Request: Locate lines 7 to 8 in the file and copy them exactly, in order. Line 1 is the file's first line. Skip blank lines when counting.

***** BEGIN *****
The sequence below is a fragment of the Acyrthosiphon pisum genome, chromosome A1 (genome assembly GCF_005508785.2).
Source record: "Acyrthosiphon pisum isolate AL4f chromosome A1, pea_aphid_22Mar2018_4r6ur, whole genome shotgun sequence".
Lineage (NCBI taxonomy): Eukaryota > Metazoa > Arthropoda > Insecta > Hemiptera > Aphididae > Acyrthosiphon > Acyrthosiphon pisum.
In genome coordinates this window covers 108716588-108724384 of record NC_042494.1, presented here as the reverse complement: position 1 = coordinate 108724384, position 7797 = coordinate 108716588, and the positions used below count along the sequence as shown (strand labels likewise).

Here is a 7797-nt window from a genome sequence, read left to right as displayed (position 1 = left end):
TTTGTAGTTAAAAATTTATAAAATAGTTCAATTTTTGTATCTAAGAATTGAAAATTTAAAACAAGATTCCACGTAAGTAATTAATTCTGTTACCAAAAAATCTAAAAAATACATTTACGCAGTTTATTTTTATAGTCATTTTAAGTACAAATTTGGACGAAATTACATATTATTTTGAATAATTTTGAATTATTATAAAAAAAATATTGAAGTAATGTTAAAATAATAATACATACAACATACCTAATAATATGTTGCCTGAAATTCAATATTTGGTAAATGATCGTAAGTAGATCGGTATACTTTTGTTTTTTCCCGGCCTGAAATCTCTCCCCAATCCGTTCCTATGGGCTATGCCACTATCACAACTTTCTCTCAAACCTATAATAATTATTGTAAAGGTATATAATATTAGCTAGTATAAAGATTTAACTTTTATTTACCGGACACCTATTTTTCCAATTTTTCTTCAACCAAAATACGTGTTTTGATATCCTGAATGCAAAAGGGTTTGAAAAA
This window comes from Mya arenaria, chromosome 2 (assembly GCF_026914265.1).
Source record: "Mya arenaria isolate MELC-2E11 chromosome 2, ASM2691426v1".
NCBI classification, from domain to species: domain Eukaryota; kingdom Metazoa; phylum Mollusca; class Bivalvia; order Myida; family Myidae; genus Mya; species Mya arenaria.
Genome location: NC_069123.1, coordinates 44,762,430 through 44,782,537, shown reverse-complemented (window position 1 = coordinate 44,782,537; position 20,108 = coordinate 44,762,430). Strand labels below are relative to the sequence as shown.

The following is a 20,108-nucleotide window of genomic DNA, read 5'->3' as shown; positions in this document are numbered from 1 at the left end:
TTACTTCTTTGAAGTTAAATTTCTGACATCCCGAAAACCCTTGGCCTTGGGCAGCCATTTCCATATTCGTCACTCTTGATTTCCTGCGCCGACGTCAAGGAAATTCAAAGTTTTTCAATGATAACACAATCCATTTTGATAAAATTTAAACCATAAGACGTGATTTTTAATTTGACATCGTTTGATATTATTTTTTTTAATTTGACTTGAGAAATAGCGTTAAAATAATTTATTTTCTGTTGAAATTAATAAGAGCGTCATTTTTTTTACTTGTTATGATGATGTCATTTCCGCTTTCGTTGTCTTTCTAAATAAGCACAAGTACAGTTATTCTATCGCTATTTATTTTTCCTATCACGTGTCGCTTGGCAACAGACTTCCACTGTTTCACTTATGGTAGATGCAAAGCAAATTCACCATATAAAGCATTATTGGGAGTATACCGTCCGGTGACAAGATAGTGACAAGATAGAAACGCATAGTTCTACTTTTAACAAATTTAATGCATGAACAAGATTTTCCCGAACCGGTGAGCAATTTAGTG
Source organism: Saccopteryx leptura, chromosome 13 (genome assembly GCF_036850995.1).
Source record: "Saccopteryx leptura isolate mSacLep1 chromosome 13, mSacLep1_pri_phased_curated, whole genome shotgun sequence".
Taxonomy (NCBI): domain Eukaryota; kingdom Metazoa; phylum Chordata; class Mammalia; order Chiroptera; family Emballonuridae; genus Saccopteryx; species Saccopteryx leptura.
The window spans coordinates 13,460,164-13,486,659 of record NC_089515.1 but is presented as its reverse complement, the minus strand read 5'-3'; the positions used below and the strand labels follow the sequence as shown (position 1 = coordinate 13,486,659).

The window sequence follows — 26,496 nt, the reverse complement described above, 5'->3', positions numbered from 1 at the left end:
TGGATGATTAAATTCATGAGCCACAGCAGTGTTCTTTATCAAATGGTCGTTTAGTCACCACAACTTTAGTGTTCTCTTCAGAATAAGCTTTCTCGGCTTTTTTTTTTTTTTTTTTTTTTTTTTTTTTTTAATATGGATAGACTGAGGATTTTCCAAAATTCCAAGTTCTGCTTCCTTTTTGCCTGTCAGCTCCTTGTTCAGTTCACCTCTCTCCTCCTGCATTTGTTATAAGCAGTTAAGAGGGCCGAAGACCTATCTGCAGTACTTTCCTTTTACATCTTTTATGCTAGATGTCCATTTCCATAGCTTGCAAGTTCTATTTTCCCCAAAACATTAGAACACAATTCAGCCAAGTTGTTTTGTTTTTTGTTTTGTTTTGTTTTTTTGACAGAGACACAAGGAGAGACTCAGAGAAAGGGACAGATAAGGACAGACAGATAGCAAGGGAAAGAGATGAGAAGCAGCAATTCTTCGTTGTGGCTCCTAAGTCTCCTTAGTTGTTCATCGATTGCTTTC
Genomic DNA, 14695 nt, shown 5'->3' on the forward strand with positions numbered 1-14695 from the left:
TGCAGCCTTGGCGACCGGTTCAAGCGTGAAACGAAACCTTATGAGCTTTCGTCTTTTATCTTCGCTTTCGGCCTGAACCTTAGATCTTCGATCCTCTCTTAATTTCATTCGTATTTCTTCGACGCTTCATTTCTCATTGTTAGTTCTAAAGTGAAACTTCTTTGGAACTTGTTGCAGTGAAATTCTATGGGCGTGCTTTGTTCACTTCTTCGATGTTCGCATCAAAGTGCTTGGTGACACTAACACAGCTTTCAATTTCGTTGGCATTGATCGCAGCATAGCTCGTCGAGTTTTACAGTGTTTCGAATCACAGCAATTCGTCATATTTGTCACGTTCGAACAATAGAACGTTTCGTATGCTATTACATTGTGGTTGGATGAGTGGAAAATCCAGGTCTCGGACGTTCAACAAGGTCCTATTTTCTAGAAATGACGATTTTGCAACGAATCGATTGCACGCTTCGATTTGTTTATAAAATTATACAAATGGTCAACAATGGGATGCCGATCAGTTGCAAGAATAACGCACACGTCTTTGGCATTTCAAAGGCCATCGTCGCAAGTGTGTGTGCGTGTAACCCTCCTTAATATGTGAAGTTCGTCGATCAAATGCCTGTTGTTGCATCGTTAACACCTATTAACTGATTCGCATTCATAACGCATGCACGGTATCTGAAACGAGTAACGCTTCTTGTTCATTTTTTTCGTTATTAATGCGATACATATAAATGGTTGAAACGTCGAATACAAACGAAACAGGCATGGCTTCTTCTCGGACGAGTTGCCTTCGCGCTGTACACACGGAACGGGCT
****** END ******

This window comes from Mya arenaria, chromosome 2 (assembly GCF_026914265.1).
Source record: "Mya arenaria isolate MELC-2E11 chromosome 2, ASM2691426v1".